Three years after Xi ascended to the party leadership, Wang was named police chief of the national capital Beijing. A year later, he was assigned as deputy minister of public security.

In November, Wang took over as the ministry’s party chief and is expected to fill the vacancy left by current minister Zhao Kezhi, who is expected to retire in March.

“Past ministers of public security have all been provincial party secretaries before being appointed in the post. If appointed, Wang would be an exception,” said Bo, who now heads the Wellington-based think tank Bo Zhiyue China Institute.

Another rising star is Chen Yixin, the main enforcer of the security apparatus clean-up of the past two years and another Xi protege.

Chen, 62, served under Xi in the 2000s when the future leader was governor of Zhejiang province in eastern China. He was secretary general of the provincial party committee led by Xi.

In 2015, Chen was moved from Zhejiang to Beijing, to help with the secretariat of the Central Comprehensively Deepening Reforms Leadership Group, founded and chaired by Xi after his rise to the top.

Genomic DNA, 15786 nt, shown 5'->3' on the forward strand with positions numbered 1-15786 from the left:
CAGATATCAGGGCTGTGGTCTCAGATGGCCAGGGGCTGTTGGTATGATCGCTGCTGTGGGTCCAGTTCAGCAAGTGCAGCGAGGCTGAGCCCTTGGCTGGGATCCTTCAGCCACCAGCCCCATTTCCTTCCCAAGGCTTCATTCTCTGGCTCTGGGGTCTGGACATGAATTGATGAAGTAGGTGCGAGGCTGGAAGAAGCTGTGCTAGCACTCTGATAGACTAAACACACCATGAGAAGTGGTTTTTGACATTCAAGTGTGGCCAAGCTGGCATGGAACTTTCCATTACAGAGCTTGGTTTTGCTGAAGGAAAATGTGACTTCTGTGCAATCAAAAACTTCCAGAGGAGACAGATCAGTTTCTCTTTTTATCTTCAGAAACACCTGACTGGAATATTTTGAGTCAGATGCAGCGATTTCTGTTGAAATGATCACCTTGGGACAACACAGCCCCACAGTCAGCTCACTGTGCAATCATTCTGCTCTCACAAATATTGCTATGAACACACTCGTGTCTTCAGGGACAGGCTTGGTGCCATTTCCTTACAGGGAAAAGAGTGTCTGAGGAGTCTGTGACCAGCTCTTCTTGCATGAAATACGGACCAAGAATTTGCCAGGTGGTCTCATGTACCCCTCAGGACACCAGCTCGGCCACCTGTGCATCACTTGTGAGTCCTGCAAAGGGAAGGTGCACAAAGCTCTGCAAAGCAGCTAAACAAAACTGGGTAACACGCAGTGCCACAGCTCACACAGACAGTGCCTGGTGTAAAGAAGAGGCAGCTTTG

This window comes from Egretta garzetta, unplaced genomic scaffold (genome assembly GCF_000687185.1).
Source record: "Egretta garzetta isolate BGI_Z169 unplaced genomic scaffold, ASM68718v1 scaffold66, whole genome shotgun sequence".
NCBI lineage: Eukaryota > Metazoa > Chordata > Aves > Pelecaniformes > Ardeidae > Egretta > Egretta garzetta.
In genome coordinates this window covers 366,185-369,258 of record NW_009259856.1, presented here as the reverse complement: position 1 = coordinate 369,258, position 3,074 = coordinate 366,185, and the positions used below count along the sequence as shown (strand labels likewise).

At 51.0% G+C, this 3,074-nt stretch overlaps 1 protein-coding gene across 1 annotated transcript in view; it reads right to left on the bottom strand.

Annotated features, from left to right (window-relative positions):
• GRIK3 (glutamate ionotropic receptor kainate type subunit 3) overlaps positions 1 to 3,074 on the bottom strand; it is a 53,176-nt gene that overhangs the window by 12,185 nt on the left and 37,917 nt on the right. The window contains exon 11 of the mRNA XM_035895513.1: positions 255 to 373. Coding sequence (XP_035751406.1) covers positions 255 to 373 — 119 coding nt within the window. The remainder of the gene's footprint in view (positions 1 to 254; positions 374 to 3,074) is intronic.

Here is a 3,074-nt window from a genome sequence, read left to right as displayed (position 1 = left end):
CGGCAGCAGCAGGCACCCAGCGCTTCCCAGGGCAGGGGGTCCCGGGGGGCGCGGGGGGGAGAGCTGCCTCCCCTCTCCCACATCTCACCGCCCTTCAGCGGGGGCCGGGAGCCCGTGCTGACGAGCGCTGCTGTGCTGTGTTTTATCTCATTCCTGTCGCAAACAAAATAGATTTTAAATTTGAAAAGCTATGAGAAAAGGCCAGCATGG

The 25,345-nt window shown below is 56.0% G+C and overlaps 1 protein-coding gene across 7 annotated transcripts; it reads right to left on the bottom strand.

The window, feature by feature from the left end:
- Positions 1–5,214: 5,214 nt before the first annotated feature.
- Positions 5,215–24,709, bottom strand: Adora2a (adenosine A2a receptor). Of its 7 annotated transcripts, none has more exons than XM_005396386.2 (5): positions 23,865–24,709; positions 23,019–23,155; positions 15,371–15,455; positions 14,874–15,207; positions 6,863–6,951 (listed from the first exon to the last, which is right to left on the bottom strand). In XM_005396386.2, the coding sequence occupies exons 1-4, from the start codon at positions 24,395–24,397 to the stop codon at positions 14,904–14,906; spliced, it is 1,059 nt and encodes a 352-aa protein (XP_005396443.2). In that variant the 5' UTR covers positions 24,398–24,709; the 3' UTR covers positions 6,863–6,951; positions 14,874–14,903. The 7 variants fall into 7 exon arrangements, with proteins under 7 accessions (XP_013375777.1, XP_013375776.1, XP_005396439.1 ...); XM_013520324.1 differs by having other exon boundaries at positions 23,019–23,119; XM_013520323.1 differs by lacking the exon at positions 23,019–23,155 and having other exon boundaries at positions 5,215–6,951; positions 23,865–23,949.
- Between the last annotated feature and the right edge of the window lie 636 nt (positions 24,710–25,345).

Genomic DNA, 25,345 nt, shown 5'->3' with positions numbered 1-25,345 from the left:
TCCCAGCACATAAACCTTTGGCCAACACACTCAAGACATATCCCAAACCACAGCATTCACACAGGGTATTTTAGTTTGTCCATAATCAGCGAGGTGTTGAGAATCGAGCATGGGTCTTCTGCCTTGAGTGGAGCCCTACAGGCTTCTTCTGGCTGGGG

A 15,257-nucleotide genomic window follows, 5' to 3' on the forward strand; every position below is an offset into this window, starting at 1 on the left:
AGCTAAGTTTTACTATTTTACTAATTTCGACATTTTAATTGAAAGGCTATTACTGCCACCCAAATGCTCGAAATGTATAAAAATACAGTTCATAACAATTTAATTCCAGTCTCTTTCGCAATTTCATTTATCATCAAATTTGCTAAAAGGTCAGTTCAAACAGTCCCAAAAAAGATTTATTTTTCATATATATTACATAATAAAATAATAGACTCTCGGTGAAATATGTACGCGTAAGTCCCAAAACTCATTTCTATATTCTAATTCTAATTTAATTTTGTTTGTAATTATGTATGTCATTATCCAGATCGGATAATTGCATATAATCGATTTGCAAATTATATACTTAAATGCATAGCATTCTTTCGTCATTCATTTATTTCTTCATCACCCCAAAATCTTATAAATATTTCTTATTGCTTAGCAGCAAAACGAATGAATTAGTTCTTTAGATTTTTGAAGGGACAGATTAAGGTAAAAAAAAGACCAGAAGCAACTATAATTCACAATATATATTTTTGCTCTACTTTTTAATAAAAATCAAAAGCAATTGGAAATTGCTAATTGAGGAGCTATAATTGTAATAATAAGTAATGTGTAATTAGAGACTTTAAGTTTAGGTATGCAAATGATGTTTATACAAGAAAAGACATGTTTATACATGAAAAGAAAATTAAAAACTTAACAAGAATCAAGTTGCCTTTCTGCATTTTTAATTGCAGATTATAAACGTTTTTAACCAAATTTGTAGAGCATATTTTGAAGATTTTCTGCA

In 2018, Chen was given his current job as secretary general of the Central Political and Legal Affairs Commission, to help whip the party organ that oversees the entire security apparatus, including police, courts, prosecutors and spies.

Tang Yijun, another protege of Xi’s from Zhejiang days, is considered a front runner to head either the Supreme People’s Court or the Supreme People’s Procuratorate after the autumn reshuffle.

Tang, 61, was secretary general of the provincial disciplinary committee when Xi governed Zhejiang. In 2016, Tang was made acting mayor and party boss of Chongqing, before moving northeast to Liaoning province as governor the following year. He has been justice minister since 2020.

“They have all been trusted by Xi for a long time,” one Beijing-based source said. “They will almost certainly be promoted and are major leaders in the security sector.”

This article originally appeared in the South China Morning Post (SCMP), the most authoritative voice reporting on China and Asia for more than a century. For more SCMP stories, please explore the SCMP app or visit the SCMP’s Facebook and Twitter pages. Copyright © 2022 South China Morning Post Publishers Ltd. All rights reserved.

Copyright (c) 2022. South China Morning Post Publishers Ltd. All rights reserved.